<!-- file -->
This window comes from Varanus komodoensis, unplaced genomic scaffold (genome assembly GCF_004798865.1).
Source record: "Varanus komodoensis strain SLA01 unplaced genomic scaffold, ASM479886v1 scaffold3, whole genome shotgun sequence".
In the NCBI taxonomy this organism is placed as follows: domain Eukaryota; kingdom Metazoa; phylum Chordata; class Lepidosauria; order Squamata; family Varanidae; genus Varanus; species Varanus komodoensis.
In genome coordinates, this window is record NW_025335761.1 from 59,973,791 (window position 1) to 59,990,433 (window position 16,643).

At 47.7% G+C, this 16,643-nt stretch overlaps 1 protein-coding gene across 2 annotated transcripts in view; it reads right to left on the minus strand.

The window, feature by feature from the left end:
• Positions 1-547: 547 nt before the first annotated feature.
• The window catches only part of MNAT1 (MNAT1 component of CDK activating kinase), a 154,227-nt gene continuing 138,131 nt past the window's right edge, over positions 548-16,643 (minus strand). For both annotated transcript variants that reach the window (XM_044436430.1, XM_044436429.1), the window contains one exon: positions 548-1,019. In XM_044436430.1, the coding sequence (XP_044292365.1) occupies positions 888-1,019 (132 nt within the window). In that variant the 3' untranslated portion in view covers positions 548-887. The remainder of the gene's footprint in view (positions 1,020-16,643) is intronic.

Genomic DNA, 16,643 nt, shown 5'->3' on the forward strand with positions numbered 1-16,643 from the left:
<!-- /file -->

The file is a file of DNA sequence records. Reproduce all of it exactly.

This window comes from Varanus komodoensis, unplaced genomic scaffold (genome assembly GCF_004798865.1).
Source record: "Varanus komodoensis strain SLA01 unplaced genomic scaffold, ASM479886v1 scaffold3, whole genome shotgun sequence".
In the NCBI taxonomy this organism is placed as follows: domain Eukaryota; kingdom Metazoa; phylum Chordata; class Lepidosauria; order Squamata; family Varanidae; genus Varanus; species Varanus komodoensis.
In genome coordinates, this window is record NW_025335761.1 from 59,973,791 (window position 1) to 59,990,433 (window position 16,643).

At 47.7% G+C, this 16,643-nt stretch overlaps 1 protein-coding gene across 2 annotated transcripts in view; it reads right to left on the minus strand.

The window, feature by feature from the left end:
• Positions 1-547: 547 nt before the first annotated feature.
• The window catches only part of MNAT1 (MNAT1 component of CDK activating kinase), a 154,227-nt gene continuing 138,131 nt past the window's right edge, over positions 548-16,643 (minus strand). For both annotated transcript variants that reach the window (XM_044436430.1, XM_044436429.1), the window contains one exon: positions 548-1,019. In XM_044436430.1, the coding sequence (XP_044292365.1) occupies positions 888-1,019 (132 nt within the window). In that variant the 3' untranslated portion in view covers positions 548-887. The remainder of the gene's footprint in view (positions 1,020-16,643) is intronic.

Genomic DNA, 16,643 nt, shown 5'->3' on the forward strand with positions numbered 1-16,643 from the left: